The Queen of Spring: Fiddlehead

The fiddlehead of an ostrich fern is safe to eat. Learn how to recognize an ostrich fern and prepare fiddleheads for one of these tasty spring recipes.

| April/May 2000

If the king of spring is asparagus, its queen is surely the fiddlehead of the ostrich fern (Matteuccia struthiopteris). Still all wrapped up in themselves, fiddleheads preside over their woodland empire, giving the royal nod to the beginning of spring.

Fiddlehead Fern Recipes

• Wild Spring Salad with Rhubarb Dressing
• Asparagus and Fiddleheads with Hazelnuts and Tarragon Vinaigrette
• Penne and Spring Greens with Lemon and Chive Vinaigrette
• Herbed New Potatoes with Fiddleheads and Bacon
• Fettucine and Fiddleheads in Thyme Vinaigrette 

Ferns typically produce leafy fronds, which, when mature, produce dustlike spores. The sexual phase of a fern’s life cycle occurs not in a flower (it has no flowers) but in a separate, minute plant (gametophyte) that develops from a spore. In the presence of water, a sperm fertilizes an egg in the gametophyte, and the fertilized egg in turn develops into a plantlet that grows up into the plant most people recognize as a fern.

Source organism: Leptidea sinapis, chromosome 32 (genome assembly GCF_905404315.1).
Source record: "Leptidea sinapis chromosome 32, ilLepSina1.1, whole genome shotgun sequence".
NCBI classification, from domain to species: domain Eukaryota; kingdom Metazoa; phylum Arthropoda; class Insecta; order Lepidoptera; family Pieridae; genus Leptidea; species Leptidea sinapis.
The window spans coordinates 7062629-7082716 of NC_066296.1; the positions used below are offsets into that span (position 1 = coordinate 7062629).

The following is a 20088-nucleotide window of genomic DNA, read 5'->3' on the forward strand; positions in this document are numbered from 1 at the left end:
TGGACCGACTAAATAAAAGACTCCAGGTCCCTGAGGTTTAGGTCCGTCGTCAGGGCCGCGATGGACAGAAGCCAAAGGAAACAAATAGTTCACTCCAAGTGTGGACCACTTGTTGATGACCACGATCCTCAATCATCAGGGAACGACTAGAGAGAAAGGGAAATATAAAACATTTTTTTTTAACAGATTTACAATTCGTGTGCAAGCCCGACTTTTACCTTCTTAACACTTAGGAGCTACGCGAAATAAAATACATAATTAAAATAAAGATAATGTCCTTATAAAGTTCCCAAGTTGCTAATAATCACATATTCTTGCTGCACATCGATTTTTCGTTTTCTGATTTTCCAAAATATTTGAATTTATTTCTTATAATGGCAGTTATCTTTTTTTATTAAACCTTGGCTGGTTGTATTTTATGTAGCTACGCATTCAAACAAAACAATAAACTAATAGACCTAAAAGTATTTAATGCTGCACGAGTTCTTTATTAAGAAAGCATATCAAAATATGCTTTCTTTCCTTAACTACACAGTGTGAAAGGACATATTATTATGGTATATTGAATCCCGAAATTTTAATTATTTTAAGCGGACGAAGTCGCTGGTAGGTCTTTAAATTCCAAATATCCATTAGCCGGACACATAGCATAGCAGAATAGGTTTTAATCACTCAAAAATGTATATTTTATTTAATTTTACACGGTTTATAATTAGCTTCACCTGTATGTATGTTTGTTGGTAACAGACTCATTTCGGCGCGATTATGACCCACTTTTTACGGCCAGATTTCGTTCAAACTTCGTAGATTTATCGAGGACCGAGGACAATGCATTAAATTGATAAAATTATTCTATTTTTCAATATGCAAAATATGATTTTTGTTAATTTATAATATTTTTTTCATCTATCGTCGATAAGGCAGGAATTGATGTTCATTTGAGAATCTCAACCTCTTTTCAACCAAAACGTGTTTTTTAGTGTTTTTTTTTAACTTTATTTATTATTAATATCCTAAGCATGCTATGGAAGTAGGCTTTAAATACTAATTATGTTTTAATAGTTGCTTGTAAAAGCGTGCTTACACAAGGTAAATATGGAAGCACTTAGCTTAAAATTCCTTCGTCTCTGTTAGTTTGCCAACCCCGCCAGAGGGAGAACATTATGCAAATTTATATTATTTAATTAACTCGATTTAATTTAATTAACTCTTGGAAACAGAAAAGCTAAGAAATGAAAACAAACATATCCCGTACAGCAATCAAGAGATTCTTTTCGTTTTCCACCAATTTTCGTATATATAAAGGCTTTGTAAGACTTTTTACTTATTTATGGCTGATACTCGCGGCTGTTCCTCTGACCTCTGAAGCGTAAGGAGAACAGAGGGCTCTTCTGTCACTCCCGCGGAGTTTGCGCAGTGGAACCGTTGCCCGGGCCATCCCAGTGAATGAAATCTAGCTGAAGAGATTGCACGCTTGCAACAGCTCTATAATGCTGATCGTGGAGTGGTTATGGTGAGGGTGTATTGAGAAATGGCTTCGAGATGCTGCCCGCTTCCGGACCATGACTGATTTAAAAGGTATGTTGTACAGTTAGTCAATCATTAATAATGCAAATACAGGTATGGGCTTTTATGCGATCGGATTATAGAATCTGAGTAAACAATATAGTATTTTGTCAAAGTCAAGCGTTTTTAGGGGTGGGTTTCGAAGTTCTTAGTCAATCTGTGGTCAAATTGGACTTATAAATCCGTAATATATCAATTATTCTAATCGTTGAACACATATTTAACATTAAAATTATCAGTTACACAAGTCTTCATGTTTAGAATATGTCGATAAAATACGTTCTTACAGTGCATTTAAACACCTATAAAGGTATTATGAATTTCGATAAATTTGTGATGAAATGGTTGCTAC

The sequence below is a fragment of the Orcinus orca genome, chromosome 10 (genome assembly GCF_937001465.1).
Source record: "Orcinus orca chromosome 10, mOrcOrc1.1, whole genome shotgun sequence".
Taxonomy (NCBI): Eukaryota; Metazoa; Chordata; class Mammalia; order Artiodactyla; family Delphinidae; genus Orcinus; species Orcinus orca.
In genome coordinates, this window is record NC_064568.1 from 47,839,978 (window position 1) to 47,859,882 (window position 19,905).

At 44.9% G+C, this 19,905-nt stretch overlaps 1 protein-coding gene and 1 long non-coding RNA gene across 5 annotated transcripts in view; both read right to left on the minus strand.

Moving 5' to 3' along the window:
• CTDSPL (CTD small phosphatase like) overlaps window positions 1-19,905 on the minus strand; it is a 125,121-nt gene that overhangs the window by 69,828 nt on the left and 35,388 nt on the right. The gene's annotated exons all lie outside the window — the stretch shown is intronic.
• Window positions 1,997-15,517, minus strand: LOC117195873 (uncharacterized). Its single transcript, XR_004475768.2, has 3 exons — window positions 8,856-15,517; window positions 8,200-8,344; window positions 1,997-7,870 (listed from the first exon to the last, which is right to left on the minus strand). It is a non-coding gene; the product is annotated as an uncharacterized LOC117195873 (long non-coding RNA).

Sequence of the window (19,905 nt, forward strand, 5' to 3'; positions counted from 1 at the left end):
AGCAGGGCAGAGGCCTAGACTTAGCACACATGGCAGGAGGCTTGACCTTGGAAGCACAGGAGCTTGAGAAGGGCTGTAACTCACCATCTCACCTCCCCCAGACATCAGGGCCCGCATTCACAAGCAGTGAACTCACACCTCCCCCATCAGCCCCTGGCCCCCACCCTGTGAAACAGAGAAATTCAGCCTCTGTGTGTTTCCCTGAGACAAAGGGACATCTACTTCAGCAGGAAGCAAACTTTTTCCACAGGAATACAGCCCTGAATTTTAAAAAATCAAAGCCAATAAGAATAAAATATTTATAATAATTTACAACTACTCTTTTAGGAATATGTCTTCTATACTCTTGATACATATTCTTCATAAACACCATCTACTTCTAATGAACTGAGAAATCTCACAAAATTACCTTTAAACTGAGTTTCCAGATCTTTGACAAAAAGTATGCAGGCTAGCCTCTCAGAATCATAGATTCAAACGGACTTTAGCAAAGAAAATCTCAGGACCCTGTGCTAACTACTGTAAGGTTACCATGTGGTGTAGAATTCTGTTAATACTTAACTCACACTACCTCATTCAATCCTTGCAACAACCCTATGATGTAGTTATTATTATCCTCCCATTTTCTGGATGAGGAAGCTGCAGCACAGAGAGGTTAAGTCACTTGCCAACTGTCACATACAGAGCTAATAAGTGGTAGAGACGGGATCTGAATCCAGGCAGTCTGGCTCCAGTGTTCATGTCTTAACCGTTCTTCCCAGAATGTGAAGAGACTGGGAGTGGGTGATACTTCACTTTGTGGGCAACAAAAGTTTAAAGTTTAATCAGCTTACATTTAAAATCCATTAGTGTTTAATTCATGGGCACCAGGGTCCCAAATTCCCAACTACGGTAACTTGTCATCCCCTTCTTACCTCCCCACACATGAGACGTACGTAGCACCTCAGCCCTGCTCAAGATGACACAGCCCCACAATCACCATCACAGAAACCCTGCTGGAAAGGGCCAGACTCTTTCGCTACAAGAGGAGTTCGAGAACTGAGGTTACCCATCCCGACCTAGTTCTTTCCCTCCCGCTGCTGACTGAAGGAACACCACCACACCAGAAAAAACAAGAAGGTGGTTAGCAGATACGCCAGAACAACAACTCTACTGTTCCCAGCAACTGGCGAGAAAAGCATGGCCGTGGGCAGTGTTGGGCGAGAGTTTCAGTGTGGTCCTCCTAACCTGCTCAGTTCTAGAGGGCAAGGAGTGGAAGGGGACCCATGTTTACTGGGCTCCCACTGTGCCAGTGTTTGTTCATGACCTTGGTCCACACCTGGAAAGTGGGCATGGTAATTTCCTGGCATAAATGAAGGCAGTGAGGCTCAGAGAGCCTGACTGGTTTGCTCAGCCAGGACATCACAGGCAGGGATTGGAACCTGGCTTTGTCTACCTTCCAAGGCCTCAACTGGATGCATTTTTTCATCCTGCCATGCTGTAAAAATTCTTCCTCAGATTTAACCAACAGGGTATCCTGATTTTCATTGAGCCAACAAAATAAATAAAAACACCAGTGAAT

Of the estimated 12,000 species of ferns worldwide, most emerge in spring from an underground rhizome as a tightly coiled frond that resembles the scroll of a violin—the fiddlehead. Many ferns produce fiddleheads, but only those of the ostrich fern are reliably safe to eat (other kinds are known to be or suspected of being carcinogenic). This species likes filtered sunlight and rich wetlands: riversides and the edges of marshes and swamps. Thriving from as far south as Virginia to as far north as Newfoundland and southern Labrador, they extend westward across the northern states to Washington and British Columbia.

Learn to recognize an ostrich fern in the summer, when the vase-shaped clump of large, 6-foot-tall dark green fronds are unmistakable. Unbranched, toothed leaflets growing from each frond’s main stem make it look much like an ostrich plume. The same clump may also boast a few much smaller fertile fronds, which bear the spores. When you find a clump of ostrich fern, mark its location (the fronds die back when winter comes) so that you may return in the spring to feast on the fiddleheads.

In April or May, when the shadebushes are in bloom and the wild leeks are abundant in the woods, grab a pail and a sharp paring knife and head for the ostrich fern patch. Choosing fiddleheads that are less than 6 inches long, cut the stalks close to the rhizome and then trim them to within an inch or two of the “scroll.” Collect only where the fiddleheads are plentiful and take less than half the fronds in a clump to preserve the rhizomes’ energy reserves.

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